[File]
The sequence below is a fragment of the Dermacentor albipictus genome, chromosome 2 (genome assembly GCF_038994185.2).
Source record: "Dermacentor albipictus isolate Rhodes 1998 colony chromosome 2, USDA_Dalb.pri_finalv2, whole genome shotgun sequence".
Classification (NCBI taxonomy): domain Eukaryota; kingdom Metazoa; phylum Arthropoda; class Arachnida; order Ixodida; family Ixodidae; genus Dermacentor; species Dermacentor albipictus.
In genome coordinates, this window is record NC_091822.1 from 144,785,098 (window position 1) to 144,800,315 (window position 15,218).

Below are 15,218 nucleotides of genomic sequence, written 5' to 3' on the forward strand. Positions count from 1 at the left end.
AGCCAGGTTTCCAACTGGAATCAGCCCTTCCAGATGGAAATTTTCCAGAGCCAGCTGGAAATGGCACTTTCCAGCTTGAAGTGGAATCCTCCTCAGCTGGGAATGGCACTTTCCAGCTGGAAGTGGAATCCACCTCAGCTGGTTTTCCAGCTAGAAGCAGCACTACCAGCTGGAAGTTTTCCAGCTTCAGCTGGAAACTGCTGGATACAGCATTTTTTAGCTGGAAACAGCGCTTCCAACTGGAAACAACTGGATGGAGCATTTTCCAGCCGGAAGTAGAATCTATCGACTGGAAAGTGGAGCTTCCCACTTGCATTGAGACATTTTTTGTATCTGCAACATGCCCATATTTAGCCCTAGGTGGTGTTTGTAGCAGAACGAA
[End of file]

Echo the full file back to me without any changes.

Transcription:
The sequence below is a fragment of the Dermacentor albipictus genome, chromosome 2 (genome assembly GCF_038994185.2).
Source record: "Dermacentor albipictus isolate Rhodes 1998 colony chromosome 2, USDA_Dalb.pri_finalv2, whole genome shotgun sequence".
Classification (NCBI taxonomy): domain Eukaryota; kingdom Metazoa; phylum Arthropoda; class Arachnida; order Ixodida; family Ixodidae; genus Dermacentor; species Dermacentor albipictus.
In genome coordinates, this window is record NC_091822.1 from 144,785,098 (window position 1) to 144,800,315 (window position 15,218).

Below are 15,218 nucleotides of genomic sequence, written 5' to 3' on the forward strand. Positions count from 1 at the left end.
AGCCAGGTTTCCAACTGGAATCAGCCCTTCCAGATGGAAATTTTCCAGAGCCAGCTGGAAATGGCACTTTCCAGCTTGAAGTGGAATCCTCCTCAGCTGGGAATGGCACTTTCCAGCTGGAAGTGGAATCCACCTCAGCTGGTTTTCCAGCTAGAAGCAGCACTACCAGCTGGAAGTTTTCCAGCTTCAGCTGGAAACTGCTGGATACAGCATTTTTTAGCTGGAAACAGCGCTTCCAACTGGAAACAACTGGATGGAGCATTTTCCAGCCGGAAGTAGAATCTATCGACTGGAAAGTGGAGCTTCCCACTTGCATTGAGACATTTTTTGTATCTGCAACATGCCCATATTTAGCCCTAGGTGGTGTTTGTAGCAGAACGAA